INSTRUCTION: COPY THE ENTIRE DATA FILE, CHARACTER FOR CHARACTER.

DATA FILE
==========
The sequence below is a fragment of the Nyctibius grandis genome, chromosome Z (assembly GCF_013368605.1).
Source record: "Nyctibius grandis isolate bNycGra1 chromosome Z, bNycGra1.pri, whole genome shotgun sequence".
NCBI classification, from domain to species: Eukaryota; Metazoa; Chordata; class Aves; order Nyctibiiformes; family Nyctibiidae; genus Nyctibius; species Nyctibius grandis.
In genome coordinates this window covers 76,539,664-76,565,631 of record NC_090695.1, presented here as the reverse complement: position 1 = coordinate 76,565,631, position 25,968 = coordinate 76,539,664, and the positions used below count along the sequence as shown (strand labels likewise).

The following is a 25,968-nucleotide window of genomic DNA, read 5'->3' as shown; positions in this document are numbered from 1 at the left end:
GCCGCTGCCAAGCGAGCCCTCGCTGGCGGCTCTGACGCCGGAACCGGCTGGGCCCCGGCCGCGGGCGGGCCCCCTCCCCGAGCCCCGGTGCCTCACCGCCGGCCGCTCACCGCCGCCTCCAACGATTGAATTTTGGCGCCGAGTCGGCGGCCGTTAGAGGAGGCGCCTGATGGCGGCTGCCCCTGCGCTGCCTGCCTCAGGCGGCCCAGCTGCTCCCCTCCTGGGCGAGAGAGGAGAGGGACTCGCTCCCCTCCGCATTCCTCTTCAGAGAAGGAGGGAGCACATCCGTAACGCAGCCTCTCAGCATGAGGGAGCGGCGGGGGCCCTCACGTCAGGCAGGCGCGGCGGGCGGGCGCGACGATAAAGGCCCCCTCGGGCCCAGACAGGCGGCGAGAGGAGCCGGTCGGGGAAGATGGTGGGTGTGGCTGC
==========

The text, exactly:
The sequence below is a fragment of the Nyctibius grandis genome, chromosome Z (assembly GCF_013368605.1).
Source record: "Nyctibius grandis isolate bNycGra1 chromosome Z, bNycGra1.pri, whole genome shotgun sequence".
NCBI classification, from domain to species: Eukaryota; Metazoa; Chordata; class Aves; order Nyctibiiformes; family Nyctibiidae; genus Nyctibius; species Nyctibius grandis.
In genome coordinates this window covers 76,539,664-76,565,631 of record NC_090695.1, presented here as the reverse complement: position 1 = coordinate 76,565,631, position 25,968 = coordinate 76,539,664, and the positions used below count along the sequence as shown (strand labels likewise).

The following is a 25,968-nucleotide window of genomic DNA, read 5'->3' as shown; positions in this document are numbered from 1 at the left end:
GCCGCTGCCAAGCGAGCCCTCGCTGGCGGCTCTGACGCCGGAACCGGCTGGGCCCCGGCCGCGGGCGGGCCCCCTCCCCGAGCCCCGGTGCCTCACCGCCGGCCGCTCACCGCCGCCTCCAACGATTGAATTTTGGCGCCGAGTCGGCGGCCGTTAGAGGAGGCGCCTGATGGCGGCTGCCCCTGCGCTGCCTGCCTCAGGCGGCCCAGCTGCTCCCCTCCTGGGCGAGAGAGGAGAGGGACTCGCTCCCCTCCGCATTCCTCTTCAGAGAAGGAGGGAGCACATCCGTAACGCAGCCTCTCAGCATGAGGGAGCGGCGGGGGCCCTCACGTCAGGCAGGCGCGGCGGGCGGGCGCGACGATAAAGGCCCCCTCGGGCCCAGACAGGCGGCGAGAGGAGCCGGTCGGGGAAGATGGTGGGTGTGGCTGC